Institute for Veterans and Military Families at Syracuse University (IVMF) partnered with GE to develop and deploy a toolkit for employers focused on creating meaningful, lasting career opportunities for veterans in the advanced manufacturing sector. Available at toolkit.vets.syr.edu the toolkit builds on work begun by the IVMF with support from JPMorgan Chase & Co. and Robin Hood in collaboration with McKinsey & Company. It includes research and proven best practices from more than 40 businesses to deliver processes, resources and programs that will enable more employers to effectively recruit, on-board, support and mentor veterans in the civilian workforce.
Education and Promotion
To help drive further industry participation, the Atlantic Council, a nonpartisan organization that promotes constructive U.S. leadership and engagement in international affairs, will lead efforts to educate and engage potential corporate partners. On a parallel track, GE has partnered with the Gary Sinise Foundation to help raise awareness among military communities and drive veteran recruitment into the training program. Founded by award-winning actor and humanitarian Gary Sinise, the Gary Sinise Foundation is dedicated to supporting veterans, first responders, their families and those in need by creating and supporting unique programs designed to entertain, educate, inspire, strengthen and build communities.
Initial investments in Get Skills to Work will help 15,000 veterans translate military experience to corresponding advanced manufacturing opportunities and gain the technical skills needed to qualify for careers in this growing sector. The GSTW coalition is seeking additional partners to meet its goal of reaching 100,000 veterans by 2015. Companies and veterans interested in joining this effort or learning more can visit GetSkillstoWork.org or join us on Facebook at Facebook.com/GetSkillstoWork and Twitter @GetSkillstoWork.
GE is honored to have more than 10,000 U.S. military veterans continue their careers with the company and recently set a goal of hiring 1,000 veterans each year for the next five years. Through its partnership with the U.S. Chamber of Commerce's Hiring Our Heroes program, GE hired over 1,100 veterans in 2012 and has supported over 40 Hiring Our Heroes transition workshops, coaching over 3,000 veterans. GE is also an active member of and donor to several leading national military and veteran support organizations, such as Disabled American Veterans, Intrepid Fallen Heroes Fund and the Medal of Honor Foundation, among others.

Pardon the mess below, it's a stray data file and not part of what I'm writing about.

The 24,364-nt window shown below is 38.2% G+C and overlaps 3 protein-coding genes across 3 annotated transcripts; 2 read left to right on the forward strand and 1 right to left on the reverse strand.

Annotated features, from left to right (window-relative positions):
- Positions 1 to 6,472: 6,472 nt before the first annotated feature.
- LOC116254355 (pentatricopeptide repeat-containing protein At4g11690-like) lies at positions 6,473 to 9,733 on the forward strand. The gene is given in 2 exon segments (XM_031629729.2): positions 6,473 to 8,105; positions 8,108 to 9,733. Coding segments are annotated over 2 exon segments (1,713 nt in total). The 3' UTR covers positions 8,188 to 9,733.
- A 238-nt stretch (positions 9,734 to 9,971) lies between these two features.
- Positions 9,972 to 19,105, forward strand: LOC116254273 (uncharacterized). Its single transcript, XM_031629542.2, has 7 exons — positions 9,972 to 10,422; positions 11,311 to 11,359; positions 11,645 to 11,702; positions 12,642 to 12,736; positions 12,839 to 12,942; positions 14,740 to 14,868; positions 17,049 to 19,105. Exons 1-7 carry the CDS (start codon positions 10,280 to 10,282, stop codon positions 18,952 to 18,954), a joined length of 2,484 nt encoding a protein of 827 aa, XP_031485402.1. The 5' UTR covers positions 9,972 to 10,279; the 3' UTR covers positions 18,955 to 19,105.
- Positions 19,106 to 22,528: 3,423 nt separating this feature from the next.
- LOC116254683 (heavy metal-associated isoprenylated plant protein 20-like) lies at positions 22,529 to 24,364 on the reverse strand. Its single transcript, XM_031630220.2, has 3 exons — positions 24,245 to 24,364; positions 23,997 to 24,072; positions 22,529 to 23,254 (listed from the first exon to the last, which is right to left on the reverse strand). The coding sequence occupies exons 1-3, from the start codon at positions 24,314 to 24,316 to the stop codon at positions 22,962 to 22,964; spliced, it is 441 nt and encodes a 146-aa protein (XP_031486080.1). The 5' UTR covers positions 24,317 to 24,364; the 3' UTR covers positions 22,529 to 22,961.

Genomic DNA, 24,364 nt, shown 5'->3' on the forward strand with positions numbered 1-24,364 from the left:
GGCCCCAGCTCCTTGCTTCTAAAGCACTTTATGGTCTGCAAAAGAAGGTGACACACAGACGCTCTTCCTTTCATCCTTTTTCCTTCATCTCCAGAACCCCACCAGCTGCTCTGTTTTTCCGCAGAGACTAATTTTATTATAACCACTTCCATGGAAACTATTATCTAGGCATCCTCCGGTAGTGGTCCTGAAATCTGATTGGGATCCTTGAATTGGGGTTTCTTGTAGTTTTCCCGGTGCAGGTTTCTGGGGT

GE (NYS: GE) works on things that matter. The best people and the best technologies taking on the toughest challenges. Finding solutions in energy, health and home, transportation and finance. Building, powering, moving and curing the world. Not just imagining. Doing. GE works. For more information, visit the company's website at www.ge.com.
About Cincinnati State
Cincinnati State (www.cincinnatistate.edu) offers more than 100 associate degree and certificate programs in business technologies, health and public safety, engineering technologies, humanities and sciences and information technologies. Cincinnati State has one of the largest cooperative education programs among two-year schools in the United States.
Lindsay Lorraine, 347-712-0424